We packed up and left Copper this morning. Sherwin was coming along for a day hike. The trail went above 12000′ again but it wasn’t nearly as steep so it didn’t take me as long as yesterday. We had a couple of long breaks on the way up, one for second breakfast and to talk to a lady section hiking, and one right after that when we came across Bogdan with a small campfire.
We stopped for lunch at Searle Pass and right as we were finished eating, a pika came out from under the rock and almost climbed on top of Sherwin. Then we noticed two marmots close by, then a third! These animals are not shy. They came right up to us, probably looking for food, or maybe they just like having their picture taken. When I went to take a selfie with one of the marmots, it ran right up behind me. I guess marmots love selfies.
The pass was Sherwin’s turnaround point so we said goodbye and I hiked on. I was to continue above treeline for several miles and it looked like storms were ahead so I needed to speed it up. I noticed more and more pikas and marmots as I was hiking. They make a kind of chirping sound so whenever I’d hear it, I’d look up and see one watching me pass by.
I made it to Kokomo Pass in good time. North Sheep Mountain, on the left as I passed through, was covered in sheep and they were so loud. Some were even hanging out on the snow fields, which did not make sense to me. Less than a mile later I was back under treeline, avoiding the storm clouds the whole time.
I had planned to stop around dinner time, when I realized that if I went a couple of more miles, I could get picked up by Whisper and Mailman, more AT friends, tonight instead of tomorrow. The only problem was I had no cell signal to let them know. I kept going, hoping something would show up as I got closer to the trailhead.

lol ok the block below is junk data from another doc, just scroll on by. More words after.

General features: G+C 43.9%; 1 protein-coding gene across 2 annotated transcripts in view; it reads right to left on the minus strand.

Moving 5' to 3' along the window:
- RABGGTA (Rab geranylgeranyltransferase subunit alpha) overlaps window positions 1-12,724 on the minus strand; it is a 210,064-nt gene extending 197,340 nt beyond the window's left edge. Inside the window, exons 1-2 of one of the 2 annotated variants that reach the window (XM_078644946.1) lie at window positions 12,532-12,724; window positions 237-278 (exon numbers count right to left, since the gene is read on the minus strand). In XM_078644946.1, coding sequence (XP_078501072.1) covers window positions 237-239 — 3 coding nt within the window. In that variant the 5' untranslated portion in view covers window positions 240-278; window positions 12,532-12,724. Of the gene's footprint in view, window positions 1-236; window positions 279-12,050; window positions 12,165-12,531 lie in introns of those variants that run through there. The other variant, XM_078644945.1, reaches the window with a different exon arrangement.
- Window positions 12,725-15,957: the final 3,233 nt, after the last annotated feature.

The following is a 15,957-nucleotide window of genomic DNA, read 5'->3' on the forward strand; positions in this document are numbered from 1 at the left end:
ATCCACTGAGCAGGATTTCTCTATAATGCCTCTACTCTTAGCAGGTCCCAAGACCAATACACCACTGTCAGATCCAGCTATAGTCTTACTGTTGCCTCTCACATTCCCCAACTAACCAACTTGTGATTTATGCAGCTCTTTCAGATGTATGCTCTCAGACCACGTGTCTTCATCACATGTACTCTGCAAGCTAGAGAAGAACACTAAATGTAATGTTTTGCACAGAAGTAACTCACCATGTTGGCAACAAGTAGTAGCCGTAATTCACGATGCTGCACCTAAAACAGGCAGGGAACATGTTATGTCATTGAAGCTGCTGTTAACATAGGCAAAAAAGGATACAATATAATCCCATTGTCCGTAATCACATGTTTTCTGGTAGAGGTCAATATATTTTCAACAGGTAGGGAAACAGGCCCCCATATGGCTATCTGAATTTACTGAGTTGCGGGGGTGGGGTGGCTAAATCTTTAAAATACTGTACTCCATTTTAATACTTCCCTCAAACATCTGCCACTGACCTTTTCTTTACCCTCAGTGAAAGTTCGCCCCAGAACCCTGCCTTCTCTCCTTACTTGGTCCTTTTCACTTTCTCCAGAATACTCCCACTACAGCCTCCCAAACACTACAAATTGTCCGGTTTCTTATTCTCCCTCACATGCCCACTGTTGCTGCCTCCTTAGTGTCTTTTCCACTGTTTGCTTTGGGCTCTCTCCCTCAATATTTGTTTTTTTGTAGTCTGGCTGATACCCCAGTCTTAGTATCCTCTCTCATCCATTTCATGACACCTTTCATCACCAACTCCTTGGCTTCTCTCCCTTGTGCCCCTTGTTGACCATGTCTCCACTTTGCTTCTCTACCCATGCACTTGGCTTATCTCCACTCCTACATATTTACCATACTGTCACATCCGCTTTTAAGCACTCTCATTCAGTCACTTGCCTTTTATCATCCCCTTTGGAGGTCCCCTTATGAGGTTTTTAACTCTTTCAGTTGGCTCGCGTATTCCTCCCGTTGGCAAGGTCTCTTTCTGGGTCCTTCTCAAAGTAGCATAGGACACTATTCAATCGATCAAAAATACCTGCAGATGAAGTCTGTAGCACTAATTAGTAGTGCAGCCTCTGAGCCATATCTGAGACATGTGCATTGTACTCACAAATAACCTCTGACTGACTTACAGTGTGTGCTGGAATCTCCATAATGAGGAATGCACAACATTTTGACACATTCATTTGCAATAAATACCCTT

As I popped out on a dirt road at Camp Hale, an old WWII army training camp for the 10th Mountain Division (soldiers trained in mountaineering, skiing, and arctic survival), I came across some people biking. I asked if the trailhead had cell service and explained my predicament. They said it did not but two of them were driving into Leadville later so if I wanted to meet them back at their campsite, I could have some drinks and snacks with them, and then either ride with them or they could make a phone call for me when they got to town.
I left the trail at the trailhead after 17.1 miles and did probably another mile plus on dirt roads to meet them. There was a stream with a bridge out that they had avoided by riding their bikes a couple miles farther to another bridge, but I was certainly not going to walk that far. They had thought it could be rock hoppable but there was a big gap. I started throwing rocks in to make it rock hoppable but then I slipped and my feet got wet any way so I just walked across.
It turned out the road to Minturn, where I wanted to go, was right there, so I just went up to hitch instead of waiting. Since Whisper and Mailman weren’t expecting me tonight, I didn’t want to wait too late to call them. I got a ride immediately, from an awesome hiker lady who gave me the history of the area on the drive and who might join me later for a 14er. I was able to call my friends on the way and arrived just in time for a late dinner.